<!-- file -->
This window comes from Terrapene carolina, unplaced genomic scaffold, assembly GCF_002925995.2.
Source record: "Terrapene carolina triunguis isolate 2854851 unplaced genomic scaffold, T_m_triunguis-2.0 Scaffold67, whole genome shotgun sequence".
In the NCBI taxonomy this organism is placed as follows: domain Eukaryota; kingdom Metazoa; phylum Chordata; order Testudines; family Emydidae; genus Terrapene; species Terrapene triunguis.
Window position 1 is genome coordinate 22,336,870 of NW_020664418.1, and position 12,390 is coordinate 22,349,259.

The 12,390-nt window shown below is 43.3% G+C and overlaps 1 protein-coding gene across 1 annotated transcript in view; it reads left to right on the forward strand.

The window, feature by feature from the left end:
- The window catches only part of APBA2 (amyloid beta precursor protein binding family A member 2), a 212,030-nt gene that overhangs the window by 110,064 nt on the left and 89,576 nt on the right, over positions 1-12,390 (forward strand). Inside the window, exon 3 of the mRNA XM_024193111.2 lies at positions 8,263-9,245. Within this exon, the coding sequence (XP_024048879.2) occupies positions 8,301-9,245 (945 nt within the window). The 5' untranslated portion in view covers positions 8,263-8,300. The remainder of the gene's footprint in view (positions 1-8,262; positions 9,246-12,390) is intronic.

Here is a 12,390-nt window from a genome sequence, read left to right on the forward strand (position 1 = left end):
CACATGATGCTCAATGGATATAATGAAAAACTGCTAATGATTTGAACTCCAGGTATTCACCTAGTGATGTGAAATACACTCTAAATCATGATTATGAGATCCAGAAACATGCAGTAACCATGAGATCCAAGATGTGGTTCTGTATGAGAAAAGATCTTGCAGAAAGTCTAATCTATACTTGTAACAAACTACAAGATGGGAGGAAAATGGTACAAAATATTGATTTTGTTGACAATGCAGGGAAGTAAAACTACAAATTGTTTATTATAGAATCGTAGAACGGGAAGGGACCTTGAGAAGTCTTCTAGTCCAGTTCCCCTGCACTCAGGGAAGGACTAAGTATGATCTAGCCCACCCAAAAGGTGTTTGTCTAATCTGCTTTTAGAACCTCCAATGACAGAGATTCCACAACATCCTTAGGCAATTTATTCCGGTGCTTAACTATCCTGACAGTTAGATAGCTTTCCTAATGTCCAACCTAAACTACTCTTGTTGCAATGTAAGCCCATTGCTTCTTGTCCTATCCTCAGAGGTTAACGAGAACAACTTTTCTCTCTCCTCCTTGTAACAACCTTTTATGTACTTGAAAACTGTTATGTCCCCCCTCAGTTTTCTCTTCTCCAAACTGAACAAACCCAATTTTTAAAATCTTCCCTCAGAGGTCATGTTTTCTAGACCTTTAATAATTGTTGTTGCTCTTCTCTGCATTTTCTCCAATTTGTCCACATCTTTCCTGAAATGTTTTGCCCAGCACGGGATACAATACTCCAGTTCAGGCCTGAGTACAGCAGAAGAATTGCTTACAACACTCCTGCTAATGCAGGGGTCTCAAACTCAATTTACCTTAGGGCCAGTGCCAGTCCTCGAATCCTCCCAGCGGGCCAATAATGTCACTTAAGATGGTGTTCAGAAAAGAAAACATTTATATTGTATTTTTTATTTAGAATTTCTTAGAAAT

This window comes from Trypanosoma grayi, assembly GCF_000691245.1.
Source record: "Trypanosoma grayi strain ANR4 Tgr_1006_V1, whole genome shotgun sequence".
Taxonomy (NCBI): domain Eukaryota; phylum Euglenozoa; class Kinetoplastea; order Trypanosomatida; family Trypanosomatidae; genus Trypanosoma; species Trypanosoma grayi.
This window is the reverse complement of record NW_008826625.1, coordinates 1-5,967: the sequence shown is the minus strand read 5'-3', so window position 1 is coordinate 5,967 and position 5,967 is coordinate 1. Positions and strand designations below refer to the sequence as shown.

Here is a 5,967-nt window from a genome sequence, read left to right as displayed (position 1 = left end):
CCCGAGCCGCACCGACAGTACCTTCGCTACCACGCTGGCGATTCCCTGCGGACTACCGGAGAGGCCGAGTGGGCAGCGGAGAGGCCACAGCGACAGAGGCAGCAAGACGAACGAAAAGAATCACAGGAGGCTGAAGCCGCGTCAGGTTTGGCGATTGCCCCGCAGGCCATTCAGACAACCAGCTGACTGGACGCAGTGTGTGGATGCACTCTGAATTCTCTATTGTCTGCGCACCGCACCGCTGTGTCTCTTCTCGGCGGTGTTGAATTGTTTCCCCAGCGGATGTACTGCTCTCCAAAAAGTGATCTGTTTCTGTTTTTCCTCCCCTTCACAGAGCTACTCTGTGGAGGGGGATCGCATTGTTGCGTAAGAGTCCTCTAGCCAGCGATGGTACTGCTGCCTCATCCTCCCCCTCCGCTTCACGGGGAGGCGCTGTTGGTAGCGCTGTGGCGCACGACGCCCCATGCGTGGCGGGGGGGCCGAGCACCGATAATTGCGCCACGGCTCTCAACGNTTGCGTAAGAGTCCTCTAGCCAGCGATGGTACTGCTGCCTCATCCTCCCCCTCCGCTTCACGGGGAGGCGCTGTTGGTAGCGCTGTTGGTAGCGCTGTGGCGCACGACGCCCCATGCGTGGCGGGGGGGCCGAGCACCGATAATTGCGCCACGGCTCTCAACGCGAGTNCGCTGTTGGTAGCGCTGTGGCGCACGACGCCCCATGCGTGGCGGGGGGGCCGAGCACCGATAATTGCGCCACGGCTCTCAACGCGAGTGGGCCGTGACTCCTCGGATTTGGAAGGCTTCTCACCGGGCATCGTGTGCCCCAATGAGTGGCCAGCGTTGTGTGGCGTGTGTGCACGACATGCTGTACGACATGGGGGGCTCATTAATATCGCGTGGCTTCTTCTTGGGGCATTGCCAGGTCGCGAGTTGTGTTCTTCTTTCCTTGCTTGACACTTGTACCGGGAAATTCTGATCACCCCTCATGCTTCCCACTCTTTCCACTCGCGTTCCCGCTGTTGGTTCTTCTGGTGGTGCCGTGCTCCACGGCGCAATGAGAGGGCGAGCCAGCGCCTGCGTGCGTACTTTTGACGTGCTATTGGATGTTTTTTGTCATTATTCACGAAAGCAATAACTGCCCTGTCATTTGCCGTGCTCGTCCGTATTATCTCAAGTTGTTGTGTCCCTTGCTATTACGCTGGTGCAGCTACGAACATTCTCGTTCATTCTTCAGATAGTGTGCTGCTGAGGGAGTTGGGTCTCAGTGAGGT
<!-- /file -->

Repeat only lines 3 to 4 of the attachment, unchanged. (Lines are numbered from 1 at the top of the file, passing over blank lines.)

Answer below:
In the NCBI taxonomy this organism is placed as follows: domain Eukaryota; kingdom Metazoa; phylum Chordata; order Testudines; family Emydidae; genus Terrapene; species Terrapene triunguis.
Window position 1 is genome coordinate 22,336,870 of NW_020664418.1, and position 12,390 is coordinate 22,349,259.